Along with Adrienne Shelly's Waitress, Away From Her is the second movie in so many weeks helmed by a Hal Hartley alumna. Sarah Polley, not yet 30, acted for Hartley in No Such Thing, and took her co-star, Julie Christie, along for a gentle adaptation of Alice Munro's story "The Bear Came Over the Mountain" (glad something came out of that flick, anyway). Deeply felt as it is, there is a whiff of autumnal-star-showcase about the whole project, like last year's Venus for Peter O'Toole, though where O'Toole's character there was physically decrepit but still razory in wit, Christie's character here is lost in the smog of Alzheimer's (she feels she's "beginning to disappear") that contrasts with her beauty. Inevitably but sublimely wrinkled, Christie still yields what Dan Callahan dubbed "the most frankly carnal lower lip in film history" in a terrific The House Next Door piece, but the modish agitation that made her such an eye-grabbing vacuum in Billy Liar and Darling has been shed, with a profound stillness having taken its place; her humor and leonine sensuality flow from this ease, complemented by a twilight feeling for adventure that can see even oblivion as "something delicious." Polley has worked with Cronenberg, Winterbottom, and Egoyan (and, uh, Zack Snyder), but her filmmaking is wintry, overcast, and actor-centered, embodied nicely by Gordon Pinsent's wry courtliness as the tranquilly befuddled husband who, forced to see his beloved anew, both loses and finds her again. Away From Her is too content with its own "maturity" and "restraint," yet it invaluably offers Christie for audiences in delicate contemplation, and chaste consummation.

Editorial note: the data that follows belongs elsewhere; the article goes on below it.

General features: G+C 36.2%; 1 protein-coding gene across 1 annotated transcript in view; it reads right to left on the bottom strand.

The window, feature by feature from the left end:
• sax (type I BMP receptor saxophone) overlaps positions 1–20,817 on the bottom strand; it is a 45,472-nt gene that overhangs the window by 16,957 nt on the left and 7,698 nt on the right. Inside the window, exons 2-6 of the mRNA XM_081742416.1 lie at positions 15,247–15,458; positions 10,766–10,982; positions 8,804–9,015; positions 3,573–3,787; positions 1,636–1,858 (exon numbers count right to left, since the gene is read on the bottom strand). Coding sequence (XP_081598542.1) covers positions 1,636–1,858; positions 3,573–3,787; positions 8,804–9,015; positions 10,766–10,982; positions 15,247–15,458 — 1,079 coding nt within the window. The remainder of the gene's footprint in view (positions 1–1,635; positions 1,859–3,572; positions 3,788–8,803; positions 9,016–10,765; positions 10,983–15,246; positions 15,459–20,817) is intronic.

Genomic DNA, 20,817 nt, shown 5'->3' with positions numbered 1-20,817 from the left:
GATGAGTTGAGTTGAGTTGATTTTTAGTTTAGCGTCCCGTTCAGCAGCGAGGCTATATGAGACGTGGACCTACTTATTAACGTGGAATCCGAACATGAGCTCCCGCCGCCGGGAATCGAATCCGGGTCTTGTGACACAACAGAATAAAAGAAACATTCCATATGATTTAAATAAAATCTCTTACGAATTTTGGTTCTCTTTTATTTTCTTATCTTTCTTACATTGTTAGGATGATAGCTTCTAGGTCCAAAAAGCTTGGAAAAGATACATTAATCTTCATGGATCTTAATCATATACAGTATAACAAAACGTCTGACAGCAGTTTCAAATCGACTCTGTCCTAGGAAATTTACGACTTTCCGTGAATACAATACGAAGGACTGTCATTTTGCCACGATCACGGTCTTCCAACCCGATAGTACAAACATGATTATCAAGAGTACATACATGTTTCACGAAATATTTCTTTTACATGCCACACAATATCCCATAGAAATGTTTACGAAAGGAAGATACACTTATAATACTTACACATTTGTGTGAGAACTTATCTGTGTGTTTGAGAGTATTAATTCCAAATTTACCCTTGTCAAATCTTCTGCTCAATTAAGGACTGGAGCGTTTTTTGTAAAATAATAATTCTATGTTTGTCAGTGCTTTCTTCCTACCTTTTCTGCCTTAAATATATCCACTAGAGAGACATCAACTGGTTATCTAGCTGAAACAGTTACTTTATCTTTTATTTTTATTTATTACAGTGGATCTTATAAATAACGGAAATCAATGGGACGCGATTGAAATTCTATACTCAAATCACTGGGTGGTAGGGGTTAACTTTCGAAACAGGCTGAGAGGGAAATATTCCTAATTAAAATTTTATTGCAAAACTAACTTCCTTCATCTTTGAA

Omnibus collaborations make for the most uneven of films, though I dig their variety and brevity. Don't like a particular segment? Just wait -- there's another one coming up. In Paris, Je T'aime, Walter Salles's characteristically insipid episode about a poor, angelic nanny (note to Catalina Sandino Moreno: go play a killer or something) segues into a wacky bit of mock-orientalism by Christopher Doyle, with Barbet Schroeder and Li Xin in a blessedly pointless romp through Asian beauty salons, gyms, and bowling alleys. Assorted sketches come from sixteen other directors, each taking a chunk of the City of Lights and offering a slender strand, built around a homily ("know your history," "acting like a man in love, he became a man in love"), a vision (Willem Dafoe materializing on horseback to comfort a distraught Juliette Binoche), a trope (Alfonso Cuarón's unbroken stroll with Nick Nolte sadly confirms what my second viewing of Children of Men revealed -- tracking shots to him are merely elaborate party tricks). The Coen brothers whip up a passable reel for Steve Buscemi, though five minutes is just about all I can take from them; better are the segments by Gus Van Sant (droll cruising capped by "Blue Boy" rockabilly) and Olivier Assayas (Maggie Gyllenhaal whirling in a hashish-fueled smear), but my favorite is Tom Tykwer's anecdote with Melchior Beslon and Natalie Portman, cinema as a rush of emotion. Elsewhere, Wes Craven stages a throwaway rom-com by Oscar Wilde's grave, Sylvain Chomet's deplorable mime-fest cannot touch Shakes the Clown, Gérard Depardieu gracioulsy accommodates a reunion between Gena Rowlands and Ben Gazzara; Alexander Payne closes the door with a pudgy Yankee tourist in monumentally derisive close-ups. Alluring, all in all, and unfulfilling.